Q: What foods can I feed my family to ward of colds and flu this season?
A: With fall upon us and temperatures dropping, people are catching colds and getting sick. Help protect your family by feeding them these 10 immune boosting foods
10 IMMUNITY BOOSTING FOODS
Grapefruits are rich in vitamin C and flavonoids which are natural chemical compounds found to increase immune system activation. If you are not fond of grapefruits, eat their cousins – oranges and tangerines, other vitamin C-rich citrus fruits in season.
Sweet Potatoes are a great source of the antioxidant beta-carotene that sweeps up damaging free radicals and converts to vitamin A to keep the connective tissues in your skin strong and elastic as your first line of defense against harmful invaders like viruses and bacteria.
Mushrooms contain the mineral selenium which if you have low amounts of in your system studies have shown increases your risk of developing a more severe flu. Also potent in the B vitamins riboflavin and niacin, studies have shown mushrooms have antiviral and antibacterial effects from the beta glucans that increase the production and activity of white blood cells to kill and rid your body of those nasty bacteria and viruses.
Garlic contains allicin, an infection fighting antioxidant that helps ward off immune system invaders and bacteria like H pylori. A British study showed that people who ate more garlic in their diets were 2/3 less likely to catch a cold than those that did not.
Cooking tip: peel, chop and let garlic sit for 15-20 minutes before cooking to activate immune boosting enzymes.
Spinach is an excellent source of folate which is key in aiding your body’s ability to resist infections and support lymphocytes that identify and destroy harmful invaders.
Cauliflower like broccoli and Brussels sprouts is a cruciferous vegetable rich in antioxidant vitamins that gives your immune system a boost. It also contains choline to keep your cells functioning properly and supports a healthy gastrointestinal barrier, keeping bacteria safely confined in the gut. Cauliflower is also a good food to eat when you’re sick because it’s rich in glutathione, a powerful antioxidant that helps fight off infection.
Cinnamon along with being a tasty and versatile spice, is a potent antiviral and antifungal agent. Add it to smoothies, baked sweet potatoes and roasted carrots, or sprinkle it on oatmeal, yogurt or you favorite toast with a smear of coconut butter. Yum!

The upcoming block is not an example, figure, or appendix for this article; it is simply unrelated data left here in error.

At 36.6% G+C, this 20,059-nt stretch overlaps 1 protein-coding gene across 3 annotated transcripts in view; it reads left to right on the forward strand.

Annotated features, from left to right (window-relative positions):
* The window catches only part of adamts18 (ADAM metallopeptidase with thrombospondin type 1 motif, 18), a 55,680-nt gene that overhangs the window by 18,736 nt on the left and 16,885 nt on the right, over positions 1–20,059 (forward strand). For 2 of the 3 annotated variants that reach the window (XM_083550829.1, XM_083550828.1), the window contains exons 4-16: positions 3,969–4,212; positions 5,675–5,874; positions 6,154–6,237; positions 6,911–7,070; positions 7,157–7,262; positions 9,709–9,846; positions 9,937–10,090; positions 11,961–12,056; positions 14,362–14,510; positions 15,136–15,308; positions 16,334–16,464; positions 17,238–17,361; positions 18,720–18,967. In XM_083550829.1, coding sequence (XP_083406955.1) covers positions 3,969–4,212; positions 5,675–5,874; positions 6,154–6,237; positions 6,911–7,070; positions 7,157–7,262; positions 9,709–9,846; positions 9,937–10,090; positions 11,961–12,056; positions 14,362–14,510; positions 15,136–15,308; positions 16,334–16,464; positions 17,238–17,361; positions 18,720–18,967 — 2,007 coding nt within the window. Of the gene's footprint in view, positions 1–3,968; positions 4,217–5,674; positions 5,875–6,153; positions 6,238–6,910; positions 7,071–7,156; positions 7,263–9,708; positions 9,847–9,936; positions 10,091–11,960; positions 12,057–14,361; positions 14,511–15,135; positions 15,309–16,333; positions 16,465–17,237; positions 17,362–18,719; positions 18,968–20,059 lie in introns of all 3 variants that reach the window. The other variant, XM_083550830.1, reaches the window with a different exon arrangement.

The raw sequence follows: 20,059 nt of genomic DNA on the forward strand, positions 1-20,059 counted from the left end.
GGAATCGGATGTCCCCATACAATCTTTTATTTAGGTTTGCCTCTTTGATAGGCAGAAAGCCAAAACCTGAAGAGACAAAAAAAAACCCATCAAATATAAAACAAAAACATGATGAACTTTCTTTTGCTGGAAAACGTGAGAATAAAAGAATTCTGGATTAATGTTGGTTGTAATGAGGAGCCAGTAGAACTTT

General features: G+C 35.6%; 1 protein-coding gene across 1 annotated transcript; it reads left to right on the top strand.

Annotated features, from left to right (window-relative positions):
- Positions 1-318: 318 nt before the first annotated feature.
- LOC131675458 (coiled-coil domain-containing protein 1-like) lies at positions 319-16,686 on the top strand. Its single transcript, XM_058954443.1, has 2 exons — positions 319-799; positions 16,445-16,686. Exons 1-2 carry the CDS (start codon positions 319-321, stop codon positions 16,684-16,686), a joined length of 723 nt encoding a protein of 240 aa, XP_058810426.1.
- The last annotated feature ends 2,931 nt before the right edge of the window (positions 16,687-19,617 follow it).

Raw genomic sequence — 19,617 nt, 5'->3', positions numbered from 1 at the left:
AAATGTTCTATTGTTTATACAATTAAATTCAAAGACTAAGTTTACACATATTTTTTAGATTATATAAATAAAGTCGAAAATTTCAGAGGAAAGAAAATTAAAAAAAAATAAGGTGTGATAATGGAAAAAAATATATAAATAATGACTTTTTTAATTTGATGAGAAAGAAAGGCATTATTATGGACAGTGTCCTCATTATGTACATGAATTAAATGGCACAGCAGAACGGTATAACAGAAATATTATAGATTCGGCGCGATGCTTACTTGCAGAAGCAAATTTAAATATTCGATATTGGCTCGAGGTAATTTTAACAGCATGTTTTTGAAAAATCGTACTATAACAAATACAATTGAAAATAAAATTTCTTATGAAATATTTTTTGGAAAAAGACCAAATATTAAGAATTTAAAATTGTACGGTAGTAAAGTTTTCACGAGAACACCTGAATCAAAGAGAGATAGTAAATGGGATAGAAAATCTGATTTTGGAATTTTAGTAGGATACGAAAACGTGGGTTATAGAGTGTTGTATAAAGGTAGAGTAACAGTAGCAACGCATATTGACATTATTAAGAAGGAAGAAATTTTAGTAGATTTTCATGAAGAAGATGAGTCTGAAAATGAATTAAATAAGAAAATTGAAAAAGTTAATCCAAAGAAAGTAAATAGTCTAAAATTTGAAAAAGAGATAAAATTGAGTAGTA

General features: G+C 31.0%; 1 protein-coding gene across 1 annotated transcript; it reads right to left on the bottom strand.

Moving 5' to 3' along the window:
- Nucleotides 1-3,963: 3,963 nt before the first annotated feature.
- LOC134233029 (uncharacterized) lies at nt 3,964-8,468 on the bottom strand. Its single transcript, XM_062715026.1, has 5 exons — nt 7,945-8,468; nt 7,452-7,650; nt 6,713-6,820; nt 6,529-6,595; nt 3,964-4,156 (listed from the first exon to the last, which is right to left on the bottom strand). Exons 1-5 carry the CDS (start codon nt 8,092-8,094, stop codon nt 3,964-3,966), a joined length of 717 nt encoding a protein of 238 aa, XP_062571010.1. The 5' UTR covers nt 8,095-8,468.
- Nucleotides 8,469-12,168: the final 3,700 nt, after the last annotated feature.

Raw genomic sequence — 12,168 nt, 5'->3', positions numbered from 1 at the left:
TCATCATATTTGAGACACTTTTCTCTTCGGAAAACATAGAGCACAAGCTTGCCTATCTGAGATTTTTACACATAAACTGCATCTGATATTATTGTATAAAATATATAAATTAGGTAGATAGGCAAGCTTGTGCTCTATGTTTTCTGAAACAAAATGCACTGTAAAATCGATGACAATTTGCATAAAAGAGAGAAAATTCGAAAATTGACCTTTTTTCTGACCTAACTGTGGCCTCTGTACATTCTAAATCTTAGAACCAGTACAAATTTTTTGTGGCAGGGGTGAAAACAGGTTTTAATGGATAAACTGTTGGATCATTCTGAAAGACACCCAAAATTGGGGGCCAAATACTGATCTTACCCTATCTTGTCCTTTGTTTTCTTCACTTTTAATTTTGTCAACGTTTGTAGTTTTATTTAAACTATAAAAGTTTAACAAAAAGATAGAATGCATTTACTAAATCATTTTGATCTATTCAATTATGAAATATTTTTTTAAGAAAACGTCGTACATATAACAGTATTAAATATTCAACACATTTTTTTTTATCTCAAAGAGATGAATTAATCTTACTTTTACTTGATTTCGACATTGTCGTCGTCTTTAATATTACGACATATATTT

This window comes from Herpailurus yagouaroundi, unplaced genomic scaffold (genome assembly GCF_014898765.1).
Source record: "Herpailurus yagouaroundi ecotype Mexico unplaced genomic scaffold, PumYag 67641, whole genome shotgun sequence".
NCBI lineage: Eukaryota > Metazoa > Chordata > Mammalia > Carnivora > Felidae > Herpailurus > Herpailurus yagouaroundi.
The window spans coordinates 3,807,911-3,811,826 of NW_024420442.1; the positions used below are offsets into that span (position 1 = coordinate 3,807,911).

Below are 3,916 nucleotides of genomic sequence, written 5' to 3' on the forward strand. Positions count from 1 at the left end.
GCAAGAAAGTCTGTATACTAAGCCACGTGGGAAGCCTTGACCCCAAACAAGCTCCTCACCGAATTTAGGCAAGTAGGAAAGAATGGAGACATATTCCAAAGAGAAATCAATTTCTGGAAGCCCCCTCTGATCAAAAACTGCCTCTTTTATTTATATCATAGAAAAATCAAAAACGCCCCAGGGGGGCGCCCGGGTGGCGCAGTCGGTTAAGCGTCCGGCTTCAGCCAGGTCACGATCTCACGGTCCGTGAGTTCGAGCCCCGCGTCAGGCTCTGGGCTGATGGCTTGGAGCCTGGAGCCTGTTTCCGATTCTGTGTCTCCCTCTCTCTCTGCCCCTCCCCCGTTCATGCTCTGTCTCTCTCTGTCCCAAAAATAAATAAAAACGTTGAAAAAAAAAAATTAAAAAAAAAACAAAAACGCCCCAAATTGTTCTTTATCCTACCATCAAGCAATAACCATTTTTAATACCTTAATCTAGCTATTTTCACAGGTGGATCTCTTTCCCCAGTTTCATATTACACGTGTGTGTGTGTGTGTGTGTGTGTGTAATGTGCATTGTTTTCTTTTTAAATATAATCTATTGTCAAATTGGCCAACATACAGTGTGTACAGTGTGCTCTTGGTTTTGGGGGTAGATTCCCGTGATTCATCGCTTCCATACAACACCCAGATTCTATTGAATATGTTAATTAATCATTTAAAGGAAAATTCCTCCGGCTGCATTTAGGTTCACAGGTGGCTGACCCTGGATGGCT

Almonds are a not only a source of omega 3 fats, but also a rich source of the fat soluble vitamin E and contain B vitamins to help increase resiliency to stress that can make you susceptible to illness.
Yogurt contains probiotics or “live bacteria” that not only aid digestion, but like other fermented foods (sauerkraut, kimchi, & keifer) that contain the bacterial strains Lactobacillus casei and Lactobacillus reuteri have scientifically shown to prevent colds, improve immune response and shorten sick leave from work by 33%.
Wheat Germ is the food source part of the seed and is an excellent source of zinc which helps boost immunity. Found raw or toasted, it tastes great sprinkled on salads, rice, or steamed vegetables. (always buy organic & non-GMO)
Eating more of the foods listed above along with proper hand washing and getting enough rest will really boost your body’s defenses to ward of colds and flu this season.
Try cooking up these immune boosting recipes below or make your own creation using several foods listed above.
IMMUNITY BOOSTING RECIPES
Immune Booster Smoothie
2 cups spinach
1/4 cup carrots
1/2 cups orange juice
1 cup water
2 cups frozen strawberries (I defrost them first because the flavor is more intense)
1/2 cup frozen blueberries
Additional immune boosters: powdered probiotics, olive leaf extract and elderberry extract (amount varies depending on how many people are drinking the smoothie)
Recipe and Photo from Simple Green Smoothies.
Sweet Potato, Corn & Kale Chowder
1 Tbsp Canola Oil
2 med. Carrots
1 med. Red Onion, chopped 1 stalk Celery, chopped 1 large Red Pepper, seeded & chopped
1 large Sweet Potato, peeled and chopped
1 sprig Fresh Thyme, minced
¾ tsp Turmeric
1 med Tomato, chopped
5 cups Cold Water or Veggie Stock
1 cup Fresh or Frozen Corn Kernels
3 cups Spinach Leaves, chopped, heavy stems removed and washed
Salt & Freshly Ground White Pepper to taste
Cayenne Pepper to taste
1 Tbsp Cornstarch (non-GMO)
½ cup Fresh Parsley, chopped
¼ cup Cashew Pieces (optional)
In a large pot, heat the canola oil over medium-high heat. Sauté carrots, onion, celery, pepper, and sweet potato for 3 minutes. Add the thyme and turmeric; combine well with the vegetables. Add the tomato and cold water and simmer for 20 minutes. Add the corn, spinach, salt and white pepper, and simmer for 5 minutes. Season with cayenne pepper.
Combine the cornstarch with 2 teaspoons cold water (but see cashew option below). With the soup simmering, stir in the cornstarch mixture, continue to stir, and simmer for 3 minutes. Remove from heat and stir in parsley.
If using cashews, use a blender or food processor to blend the cashews, cornstarch and ¾ cup of soup broth. Return this mixture to the simmering soup and continue to simmer soup, stirring often for 3 minutes.
*Use organic ingredients whenever possible.
*Vegan and Gluten-free.
Source: Whole Foods Cookbook (substituted spinach for kale)
This is a re-post adapted from an original post Angela wrote for www.familysponge.com Family Sponge inspires families to live a balanced, adventurous and healthy lives.
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